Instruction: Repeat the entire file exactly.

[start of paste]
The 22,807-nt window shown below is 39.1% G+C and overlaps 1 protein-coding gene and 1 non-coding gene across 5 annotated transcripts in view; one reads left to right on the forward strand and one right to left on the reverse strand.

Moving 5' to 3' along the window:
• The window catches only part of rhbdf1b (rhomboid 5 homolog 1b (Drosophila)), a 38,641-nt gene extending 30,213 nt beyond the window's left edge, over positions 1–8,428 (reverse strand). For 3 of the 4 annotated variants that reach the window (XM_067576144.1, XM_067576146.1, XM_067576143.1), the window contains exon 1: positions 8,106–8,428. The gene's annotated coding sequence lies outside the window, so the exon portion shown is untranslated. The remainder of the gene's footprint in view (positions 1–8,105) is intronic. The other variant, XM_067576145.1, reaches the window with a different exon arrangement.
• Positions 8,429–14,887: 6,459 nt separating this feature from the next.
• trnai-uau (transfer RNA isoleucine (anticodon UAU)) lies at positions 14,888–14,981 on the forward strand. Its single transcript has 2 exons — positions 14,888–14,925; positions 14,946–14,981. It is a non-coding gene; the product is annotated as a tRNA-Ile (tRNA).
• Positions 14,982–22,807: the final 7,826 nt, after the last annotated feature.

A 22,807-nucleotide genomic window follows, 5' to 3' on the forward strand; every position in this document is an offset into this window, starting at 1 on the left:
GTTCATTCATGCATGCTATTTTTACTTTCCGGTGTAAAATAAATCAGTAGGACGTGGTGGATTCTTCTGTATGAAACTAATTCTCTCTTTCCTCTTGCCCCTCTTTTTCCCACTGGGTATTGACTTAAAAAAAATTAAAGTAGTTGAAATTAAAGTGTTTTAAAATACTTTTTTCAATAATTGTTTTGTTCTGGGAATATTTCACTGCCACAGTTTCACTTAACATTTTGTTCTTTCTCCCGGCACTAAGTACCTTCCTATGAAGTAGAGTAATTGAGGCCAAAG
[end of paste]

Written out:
The 22,807-nt window shown below is 39.1% G+C and overlaps 1 protein-coding gene and 1 non-coding gene across 5 annotated transcripts in view; one reads left to right on the forward strand and one right to left on the reverse strand.

Moving 5' to 3' along the window:
• The window catches only part of rhbdf1b (rhomboid 5 homolog 1b (Drosophila)), a 38,641-nt gene extending 30,213 nt beyond the window's left edge, over positions 1–8,428 (reverse strand). For 3 of the 4 annotated variants that reach the window (XM_067576144.1, XM_067576146.1, XM_067576143.1), the window contains exon 1: positions 8,106–8,428. The gene's annotated coding sequence lies outside the window, so the exon portion shown is untranslated. The remainder of the gene's footprint in view (positions 1–8,105) is intronic. The other variant, XM_067576145.1, reaches the window with a different exon arrangement.
• Positions 8,429–14,887: 6,459 nt separating this feature from the next.
• trnai-uau (transfer RNA isoleucine (anticodon UAU)) lies at positions 14,888–14,981 on the forward strand. Its single transcript has 2 exons — positions 14,888–14,925; positions 14,946–14,981. It is a non-coding gene; the product is annotated as a tRNA-Ile (tRNA).
• Positions 14,982–22,807: the final 7,826 nt, after the last annotated feature.

A 22,807-nucleotide genomic window follows, 5' to 3' on the forward strand; every position in this document is an offset into this window, starting at 1 on the left:
GTTCATTCATGCATGCTATTTTTACTTTCCGGTGTAAAATAAATCAGTAGGACGTGGTGGATTCTTCTGTATGAAACTAATTCTCTCTTTCCTCTTGCCCCTCTTTTTCCCACTGGGTATTGACTTAAAAAAAATTAAAGTAGTTGAAATTAAAGTGTTTTAAAATACTTTTTTCAATAATTGTTTTGTTCTGGGAATATTTCACTGCCACAGTTTCACTTAACATTTTGTTCTTTCTCCCGGCACTAAGTACCTTCCTATGAAGTAGAGTAATTGAGGCCAAAG